Three people look to the camera. Behind them is a Palestine flag.

No case to answer: Palestine Actionists walk free

A judge has ruled that three activists have ‘no case to answer’ just hours into the first day of a planned three-day trial. 

The activists, Seokyung Song, Emma Christie and Alice Gibson, were charged with aggravated trespass for their role in a Palestine Action protest against the offices of arms company Elbit System in Aztec West on November 2, 2021. 

During that action, the defendants climbed onto the roof of the office building, occupying it until later being removed by police. 

Read more: Palestine Action occupy rooftop of Elbit offices

Inside Bristol Magistrates’ Court on Monday, October 17, Elbit and the Crown Prosecution Service (CPS) failed to provide evidence that the activists had disrupted any lawful activity. 

District Judge Mark Wattam returned his verdict some six hours into the hearing, ruling that in the absence of clear evidence the defendants had no case to answer. 

Song, Christie and Gibson left the courthouse shortly afterwards to be were greeted by the crowd of supporters who had waited outside the courthouse, on Marlborough Street, throughout the day with banners and Palestine flags. 

In a statement, the activists said: ‘Today we stood up to Elbit Systems in court, forcing this murderous company to reveal to the public authorities the extent to which it lies to the public about its lethal dealings. 

‘Elbit was so invested in maintaining the falsehood that it does not export weapons of mass murder to Israeli defence forces that it was unable to marshal any convincing evidence, failing to answer questions effectively and leaving the judge with no choice but to dismiss the case. 

‘Elbit is guilty, and we won’t stop until their secrets are dredged to light and all their sites are shut down.’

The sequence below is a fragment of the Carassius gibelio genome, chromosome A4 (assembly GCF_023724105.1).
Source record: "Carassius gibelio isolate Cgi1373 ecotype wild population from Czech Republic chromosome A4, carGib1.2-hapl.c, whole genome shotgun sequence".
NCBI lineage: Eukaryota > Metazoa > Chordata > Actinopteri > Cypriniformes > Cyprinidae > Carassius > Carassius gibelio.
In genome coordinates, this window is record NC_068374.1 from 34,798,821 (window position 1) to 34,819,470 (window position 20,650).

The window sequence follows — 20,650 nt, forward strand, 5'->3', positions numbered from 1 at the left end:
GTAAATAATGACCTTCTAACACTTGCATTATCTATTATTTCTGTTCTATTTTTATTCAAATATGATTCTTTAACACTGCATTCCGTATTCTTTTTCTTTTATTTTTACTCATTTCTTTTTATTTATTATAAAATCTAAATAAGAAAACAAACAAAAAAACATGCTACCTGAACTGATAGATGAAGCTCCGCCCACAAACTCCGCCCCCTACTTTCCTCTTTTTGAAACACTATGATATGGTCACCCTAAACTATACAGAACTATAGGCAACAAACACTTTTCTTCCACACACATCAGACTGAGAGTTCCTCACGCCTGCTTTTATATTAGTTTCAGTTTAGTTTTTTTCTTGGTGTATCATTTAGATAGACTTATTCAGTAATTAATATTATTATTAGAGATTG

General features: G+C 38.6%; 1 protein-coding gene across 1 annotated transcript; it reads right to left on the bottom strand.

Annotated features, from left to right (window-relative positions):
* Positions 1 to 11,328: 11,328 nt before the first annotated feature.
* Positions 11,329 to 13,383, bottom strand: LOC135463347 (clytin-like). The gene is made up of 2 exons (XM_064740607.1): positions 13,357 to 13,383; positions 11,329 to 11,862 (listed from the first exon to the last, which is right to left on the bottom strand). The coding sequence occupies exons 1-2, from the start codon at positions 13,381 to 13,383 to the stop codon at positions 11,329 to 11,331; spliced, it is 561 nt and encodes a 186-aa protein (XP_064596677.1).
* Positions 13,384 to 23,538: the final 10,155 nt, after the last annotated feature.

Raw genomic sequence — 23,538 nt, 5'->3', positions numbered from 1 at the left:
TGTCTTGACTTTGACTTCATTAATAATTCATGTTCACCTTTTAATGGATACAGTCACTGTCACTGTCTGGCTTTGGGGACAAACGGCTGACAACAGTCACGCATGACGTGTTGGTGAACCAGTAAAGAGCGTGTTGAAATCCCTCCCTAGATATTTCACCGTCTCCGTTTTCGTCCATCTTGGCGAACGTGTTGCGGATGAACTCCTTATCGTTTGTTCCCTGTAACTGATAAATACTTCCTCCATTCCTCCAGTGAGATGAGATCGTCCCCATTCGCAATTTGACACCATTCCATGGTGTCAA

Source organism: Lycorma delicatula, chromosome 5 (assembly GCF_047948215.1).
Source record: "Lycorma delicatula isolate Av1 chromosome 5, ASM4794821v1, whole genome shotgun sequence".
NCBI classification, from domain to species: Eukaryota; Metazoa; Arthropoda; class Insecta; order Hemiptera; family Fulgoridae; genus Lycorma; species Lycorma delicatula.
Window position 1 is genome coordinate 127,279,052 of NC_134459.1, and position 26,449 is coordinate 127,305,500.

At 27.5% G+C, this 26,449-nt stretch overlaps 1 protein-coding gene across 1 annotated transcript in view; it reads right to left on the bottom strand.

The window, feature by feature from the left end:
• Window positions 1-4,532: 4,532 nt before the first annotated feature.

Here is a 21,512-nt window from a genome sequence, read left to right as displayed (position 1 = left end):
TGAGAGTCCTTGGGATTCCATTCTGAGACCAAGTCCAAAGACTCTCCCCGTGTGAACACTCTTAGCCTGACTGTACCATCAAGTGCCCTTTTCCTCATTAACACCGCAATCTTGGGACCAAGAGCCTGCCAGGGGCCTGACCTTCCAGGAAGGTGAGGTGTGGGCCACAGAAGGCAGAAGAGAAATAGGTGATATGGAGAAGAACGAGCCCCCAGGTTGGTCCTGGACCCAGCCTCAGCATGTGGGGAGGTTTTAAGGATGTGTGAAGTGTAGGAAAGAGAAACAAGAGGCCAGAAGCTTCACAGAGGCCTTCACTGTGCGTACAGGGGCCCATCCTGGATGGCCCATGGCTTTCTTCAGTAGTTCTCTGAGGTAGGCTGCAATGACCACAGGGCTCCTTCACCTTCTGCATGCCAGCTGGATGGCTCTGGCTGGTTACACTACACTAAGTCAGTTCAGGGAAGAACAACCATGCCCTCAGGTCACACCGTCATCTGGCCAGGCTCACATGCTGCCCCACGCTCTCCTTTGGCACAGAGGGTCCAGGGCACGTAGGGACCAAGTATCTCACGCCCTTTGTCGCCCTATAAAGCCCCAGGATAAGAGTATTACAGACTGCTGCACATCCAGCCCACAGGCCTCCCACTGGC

Supporters of the three defendants hold a vigil outside the court. Image: Row Dye.

Monday’s ruling continues a trend of Palestine Actionists being acquitted in court for actions against Elbit. In January, an activist who protested the DSEI arms fair in London had charges dropped the day before their trial, whilst in February charges against four more activists were dropped before trial. 

Fahmy, a spokesperson for Bristol Palestine Solidarity Campaign, said: ‘Elbit Systems’ operations in Bristol are integral to Israel’s systematic expropriation and oppression of the Palestinian people.

‘Bristol Palestine Solidarity Campaign stands in solidarity with all those in the UK, including Palestine Action, working through peaceful means to prevent Israeli abuses, and in support of Palestinian rights.’

Palestine Action is a direct-action network of groups and individuals formed with the mandate of taking direct action against Elbit Systems’ British locations at grassroots level, calling for them all to be shut down and for the British government to end its complicity in Israeli apartheid.

Elbit Systems is Israels’ largest privately-owned arms manufacturer. The company has eight factories and offices in the UK. A ninth, in Oldham, was sold in January after sustained pressure from activists.

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